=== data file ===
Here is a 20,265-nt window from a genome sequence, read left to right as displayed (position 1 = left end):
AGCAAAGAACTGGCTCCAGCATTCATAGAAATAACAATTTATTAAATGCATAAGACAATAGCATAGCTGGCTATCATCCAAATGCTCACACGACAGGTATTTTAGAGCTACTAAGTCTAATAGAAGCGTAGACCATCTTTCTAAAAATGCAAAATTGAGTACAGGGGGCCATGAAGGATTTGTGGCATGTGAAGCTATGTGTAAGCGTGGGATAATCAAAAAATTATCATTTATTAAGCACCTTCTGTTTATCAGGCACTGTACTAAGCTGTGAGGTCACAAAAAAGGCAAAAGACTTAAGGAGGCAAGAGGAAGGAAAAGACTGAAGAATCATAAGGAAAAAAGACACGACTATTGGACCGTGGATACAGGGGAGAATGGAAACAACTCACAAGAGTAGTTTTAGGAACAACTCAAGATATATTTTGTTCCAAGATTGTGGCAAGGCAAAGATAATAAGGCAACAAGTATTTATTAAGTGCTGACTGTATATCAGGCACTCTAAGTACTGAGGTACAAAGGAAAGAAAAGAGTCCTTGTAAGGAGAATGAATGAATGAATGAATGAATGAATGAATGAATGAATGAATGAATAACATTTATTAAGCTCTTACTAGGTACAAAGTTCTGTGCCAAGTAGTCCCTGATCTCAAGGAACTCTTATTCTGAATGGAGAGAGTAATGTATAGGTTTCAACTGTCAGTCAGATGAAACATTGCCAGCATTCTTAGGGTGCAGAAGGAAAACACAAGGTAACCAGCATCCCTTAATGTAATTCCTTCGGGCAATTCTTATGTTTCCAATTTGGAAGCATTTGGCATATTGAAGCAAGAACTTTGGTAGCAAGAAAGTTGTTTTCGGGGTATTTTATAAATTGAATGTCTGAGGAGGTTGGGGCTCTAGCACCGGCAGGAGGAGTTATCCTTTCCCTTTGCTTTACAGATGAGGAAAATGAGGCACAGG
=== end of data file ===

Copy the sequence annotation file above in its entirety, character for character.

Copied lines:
Here is a 20,265-nt window from a genome sequence, read left to right as displayed (position 1 = left end):
AGCAAAGAACTGGCTCCAGCATTCATAGAAATAACAATTTATTAAATGCATAAGACAATAGCATAGCTGGCTATCATCCAAATGCTCACACGACAGGTATTTTAGAGCTACTAAGTCTAATAGAAGCGTAGACCATCTTTCTAAAAATGCAAAATTGAGTACAGGGGGCCATGAAGGATTTGTGGCATGTGAAGCTATGTGTAAGCGTGGGATAATCAAAAAATTATCATTTATTAAGCACCTTCTGTTTATCAGGCACTGTACTAAGCTGTGAGGTCACAAAAAAGGCAAAAGACTTAAGGAGGCAAGAGGAAGGAAAAGACTGAAGAATCATAAGGAAAAAAGACACGACTATTGGACCGTGGATACAGGGGAGAATGGAAACAACTCACAAGAGTAGTTTTAGGAACAACTCAAGATATATTTTGTTCCAAGATTGTGGCAAGGCAAAGATAATAAGGCAACAAGTATTTATTAAGTGCTGACTGTATATCAGGCACTCTAAGTACTGAGGTACAAAGGAAAGAAAAGAGTCCTTGTAAGGAGAATGAATGAATGAATGAATGAATGAATGAATGAATGAATGAATGAATAACATTTATTAAGCTCTTACTAGGTACAAAGTTCTGTGCCAAGTAGTCCCTGATCTCAAGGAACTCTTATTCTGAATGGAGAGAGTAATGTATAGGTTTCAACTGTCAGTCAGATGAAACATTGCCAGCATTCTTAGGGTGCAGAAGGAAAACACAAGGTAACCAGCATCCCTTAATGTAATTCCTTCGGGCAATTCTTATGTTTCCAATTTGGAAGCATTTGGCATATTGAAGCAAGAACTTTGGTAGCAAGAAAGTTGTTTTCGGGGTATTTTATAAATTGAATGTCTGAGGAGGTTGGGGCTCTAGCACCGGCAGGAGGAGTTATCCTTTCCCTTTGCTTTACAGATGAGGAAAATGAGGCACAGG